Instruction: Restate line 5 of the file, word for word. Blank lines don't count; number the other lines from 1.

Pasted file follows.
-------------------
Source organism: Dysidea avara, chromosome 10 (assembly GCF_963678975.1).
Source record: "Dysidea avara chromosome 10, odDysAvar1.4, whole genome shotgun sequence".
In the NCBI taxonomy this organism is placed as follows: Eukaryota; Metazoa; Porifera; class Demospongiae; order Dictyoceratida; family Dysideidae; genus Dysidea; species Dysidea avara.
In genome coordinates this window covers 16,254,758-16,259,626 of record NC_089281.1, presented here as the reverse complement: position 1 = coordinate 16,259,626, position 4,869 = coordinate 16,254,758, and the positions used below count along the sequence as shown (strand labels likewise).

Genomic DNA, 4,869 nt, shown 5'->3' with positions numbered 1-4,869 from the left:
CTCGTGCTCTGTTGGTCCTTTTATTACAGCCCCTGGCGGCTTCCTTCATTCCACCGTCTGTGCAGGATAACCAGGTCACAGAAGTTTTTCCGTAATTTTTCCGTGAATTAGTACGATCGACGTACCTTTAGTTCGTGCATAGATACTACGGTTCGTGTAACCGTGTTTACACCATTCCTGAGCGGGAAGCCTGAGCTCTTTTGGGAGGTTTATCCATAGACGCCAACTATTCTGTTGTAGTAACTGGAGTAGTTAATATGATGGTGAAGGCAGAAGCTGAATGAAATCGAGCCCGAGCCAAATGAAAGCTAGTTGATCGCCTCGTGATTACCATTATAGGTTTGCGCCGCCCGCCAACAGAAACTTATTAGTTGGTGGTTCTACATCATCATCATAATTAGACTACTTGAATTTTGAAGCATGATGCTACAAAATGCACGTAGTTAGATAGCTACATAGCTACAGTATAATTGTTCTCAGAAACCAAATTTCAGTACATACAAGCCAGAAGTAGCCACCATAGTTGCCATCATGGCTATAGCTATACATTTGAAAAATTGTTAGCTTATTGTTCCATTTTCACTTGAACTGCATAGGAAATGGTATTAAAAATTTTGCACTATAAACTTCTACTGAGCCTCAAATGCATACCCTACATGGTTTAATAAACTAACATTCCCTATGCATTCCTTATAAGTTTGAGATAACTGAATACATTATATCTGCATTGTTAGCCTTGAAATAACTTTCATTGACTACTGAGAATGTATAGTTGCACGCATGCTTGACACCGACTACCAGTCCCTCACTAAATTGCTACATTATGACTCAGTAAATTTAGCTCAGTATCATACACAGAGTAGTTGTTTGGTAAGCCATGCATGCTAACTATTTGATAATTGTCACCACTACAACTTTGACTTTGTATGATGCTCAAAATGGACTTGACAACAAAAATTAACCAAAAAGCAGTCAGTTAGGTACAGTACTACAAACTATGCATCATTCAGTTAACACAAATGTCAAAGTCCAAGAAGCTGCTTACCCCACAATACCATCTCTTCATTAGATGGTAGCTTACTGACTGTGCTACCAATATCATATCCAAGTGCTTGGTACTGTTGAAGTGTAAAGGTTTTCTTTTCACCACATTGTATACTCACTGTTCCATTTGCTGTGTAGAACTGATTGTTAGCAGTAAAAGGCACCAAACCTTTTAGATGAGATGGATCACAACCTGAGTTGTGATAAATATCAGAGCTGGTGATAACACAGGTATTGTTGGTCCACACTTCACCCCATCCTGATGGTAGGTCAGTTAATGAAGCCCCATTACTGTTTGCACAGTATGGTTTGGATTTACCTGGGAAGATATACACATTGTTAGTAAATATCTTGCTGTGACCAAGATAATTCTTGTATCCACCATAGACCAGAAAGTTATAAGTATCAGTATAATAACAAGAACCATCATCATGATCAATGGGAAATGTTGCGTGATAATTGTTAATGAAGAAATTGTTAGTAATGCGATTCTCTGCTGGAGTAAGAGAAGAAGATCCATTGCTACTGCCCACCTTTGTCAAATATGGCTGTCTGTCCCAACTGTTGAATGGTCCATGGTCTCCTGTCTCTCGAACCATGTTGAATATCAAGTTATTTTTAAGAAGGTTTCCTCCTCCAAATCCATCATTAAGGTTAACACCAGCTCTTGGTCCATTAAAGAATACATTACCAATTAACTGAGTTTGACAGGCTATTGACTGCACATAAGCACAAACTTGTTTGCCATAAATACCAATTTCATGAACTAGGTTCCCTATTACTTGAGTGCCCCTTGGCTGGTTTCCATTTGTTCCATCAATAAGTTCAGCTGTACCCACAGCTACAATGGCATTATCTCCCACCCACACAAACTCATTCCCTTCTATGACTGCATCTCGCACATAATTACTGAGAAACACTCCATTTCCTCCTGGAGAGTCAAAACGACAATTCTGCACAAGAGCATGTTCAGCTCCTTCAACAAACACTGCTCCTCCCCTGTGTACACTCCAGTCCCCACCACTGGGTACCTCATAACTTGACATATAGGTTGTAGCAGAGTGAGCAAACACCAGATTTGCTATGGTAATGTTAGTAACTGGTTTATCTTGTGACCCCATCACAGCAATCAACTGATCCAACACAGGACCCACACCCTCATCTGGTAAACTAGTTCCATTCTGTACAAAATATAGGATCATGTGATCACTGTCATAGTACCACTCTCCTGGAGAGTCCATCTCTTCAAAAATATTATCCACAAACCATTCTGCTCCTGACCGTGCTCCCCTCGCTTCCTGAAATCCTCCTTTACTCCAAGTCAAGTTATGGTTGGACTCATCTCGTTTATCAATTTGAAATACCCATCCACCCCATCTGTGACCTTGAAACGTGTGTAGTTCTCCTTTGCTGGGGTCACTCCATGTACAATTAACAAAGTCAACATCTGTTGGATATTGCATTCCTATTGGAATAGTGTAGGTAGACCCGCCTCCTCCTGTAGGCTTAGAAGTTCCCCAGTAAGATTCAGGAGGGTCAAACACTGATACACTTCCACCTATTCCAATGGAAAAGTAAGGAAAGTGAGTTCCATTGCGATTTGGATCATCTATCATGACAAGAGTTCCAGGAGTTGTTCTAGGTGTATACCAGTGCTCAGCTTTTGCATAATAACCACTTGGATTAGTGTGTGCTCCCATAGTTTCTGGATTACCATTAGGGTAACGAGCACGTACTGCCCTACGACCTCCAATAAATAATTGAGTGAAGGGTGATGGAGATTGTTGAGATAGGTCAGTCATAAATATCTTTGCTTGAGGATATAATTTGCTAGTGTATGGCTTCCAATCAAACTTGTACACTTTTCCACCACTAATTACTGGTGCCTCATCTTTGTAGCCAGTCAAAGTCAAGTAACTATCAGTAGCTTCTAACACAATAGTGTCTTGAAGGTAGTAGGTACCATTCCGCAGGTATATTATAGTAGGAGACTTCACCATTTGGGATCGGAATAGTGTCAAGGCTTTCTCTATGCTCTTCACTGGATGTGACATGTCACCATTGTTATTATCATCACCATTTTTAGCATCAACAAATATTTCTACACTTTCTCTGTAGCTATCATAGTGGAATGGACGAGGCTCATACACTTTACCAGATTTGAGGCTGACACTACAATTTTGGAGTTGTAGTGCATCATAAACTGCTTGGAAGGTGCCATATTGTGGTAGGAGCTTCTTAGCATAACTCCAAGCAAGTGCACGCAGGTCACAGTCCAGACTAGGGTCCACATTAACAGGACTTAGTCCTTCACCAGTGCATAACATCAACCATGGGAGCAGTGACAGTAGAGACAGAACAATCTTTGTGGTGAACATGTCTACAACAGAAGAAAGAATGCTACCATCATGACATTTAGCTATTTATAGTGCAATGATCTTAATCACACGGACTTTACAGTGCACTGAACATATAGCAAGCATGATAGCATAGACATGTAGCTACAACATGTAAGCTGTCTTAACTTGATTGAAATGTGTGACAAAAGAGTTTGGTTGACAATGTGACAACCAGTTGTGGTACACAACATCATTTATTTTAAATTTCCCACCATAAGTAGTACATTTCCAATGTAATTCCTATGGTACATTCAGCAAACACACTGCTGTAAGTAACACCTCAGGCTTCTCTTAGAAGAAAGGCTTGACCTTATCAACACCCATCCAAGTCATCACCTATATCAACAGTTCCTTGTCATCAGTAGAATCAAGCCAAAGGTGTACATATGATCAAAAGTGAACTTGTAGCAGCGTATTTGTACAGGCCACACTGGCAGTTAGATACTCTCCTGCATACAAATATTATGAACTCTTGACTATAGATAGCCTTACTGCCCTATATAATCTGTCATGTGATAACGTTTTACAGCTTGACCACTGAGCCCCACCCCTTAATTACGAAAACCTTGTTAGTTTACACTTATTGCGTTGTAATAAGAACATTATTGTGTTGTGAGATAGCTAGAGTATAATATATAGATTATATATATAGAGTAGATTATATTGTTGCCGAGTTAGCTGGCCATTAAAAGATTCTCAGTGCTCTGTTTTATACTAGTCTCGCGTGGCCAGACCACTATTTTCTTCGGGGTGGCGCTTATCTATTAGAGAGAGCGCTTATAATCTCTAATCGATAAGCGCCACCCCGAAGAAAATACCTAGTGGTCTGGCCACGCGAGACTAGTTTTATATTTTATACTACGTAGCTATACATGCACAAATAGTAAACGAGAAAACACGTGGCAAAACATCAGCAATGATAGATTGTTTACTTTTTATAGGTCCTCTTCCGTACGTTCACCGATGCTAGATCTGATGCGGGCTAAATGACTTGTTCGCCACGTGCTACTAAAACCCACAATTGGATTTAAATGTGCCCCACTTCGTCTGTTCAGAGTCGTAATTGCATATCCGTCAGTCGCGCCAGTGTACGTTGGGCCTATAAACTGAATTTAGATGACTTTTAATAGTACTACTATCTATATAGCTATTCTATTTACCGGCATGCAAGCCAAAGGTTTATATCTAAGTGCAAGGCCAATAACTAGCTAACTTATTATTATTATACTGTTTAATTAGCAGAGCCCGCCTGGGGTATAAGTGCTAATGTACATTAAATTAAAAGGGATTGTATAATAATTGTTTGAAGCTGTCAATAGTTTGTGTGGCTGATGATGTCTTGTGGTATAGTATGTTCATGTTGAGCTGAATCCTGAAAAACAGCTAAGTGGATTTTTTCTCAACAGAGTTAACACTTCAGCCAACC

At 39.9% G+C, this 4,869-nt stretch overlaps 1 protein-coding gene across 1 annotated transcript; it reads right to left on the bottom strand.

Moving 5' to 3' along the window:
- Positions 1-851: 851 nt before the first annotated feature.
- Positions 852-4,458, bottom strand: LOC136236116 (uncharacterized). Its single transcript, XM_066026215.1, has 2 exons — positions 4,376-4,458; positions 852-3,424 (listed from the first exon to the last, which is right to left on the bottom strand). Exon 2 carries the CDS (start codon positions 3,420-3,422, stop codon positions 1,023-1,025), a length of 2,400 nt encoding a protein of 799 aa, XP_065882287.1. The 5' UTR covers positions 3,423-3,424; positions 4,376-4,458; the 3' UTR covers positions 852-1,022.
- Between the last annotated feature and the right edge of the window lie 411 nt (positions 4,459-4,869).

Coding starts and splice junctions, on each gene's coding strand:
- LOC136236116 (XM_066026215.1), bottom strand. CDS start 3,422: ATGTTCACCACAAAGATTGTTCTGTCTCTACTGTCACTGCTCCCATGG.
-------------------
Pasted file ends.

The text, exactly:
Genomic DNA, 4,869 nt, shown 5'->3' with positions numbered 1-4,869 from the left: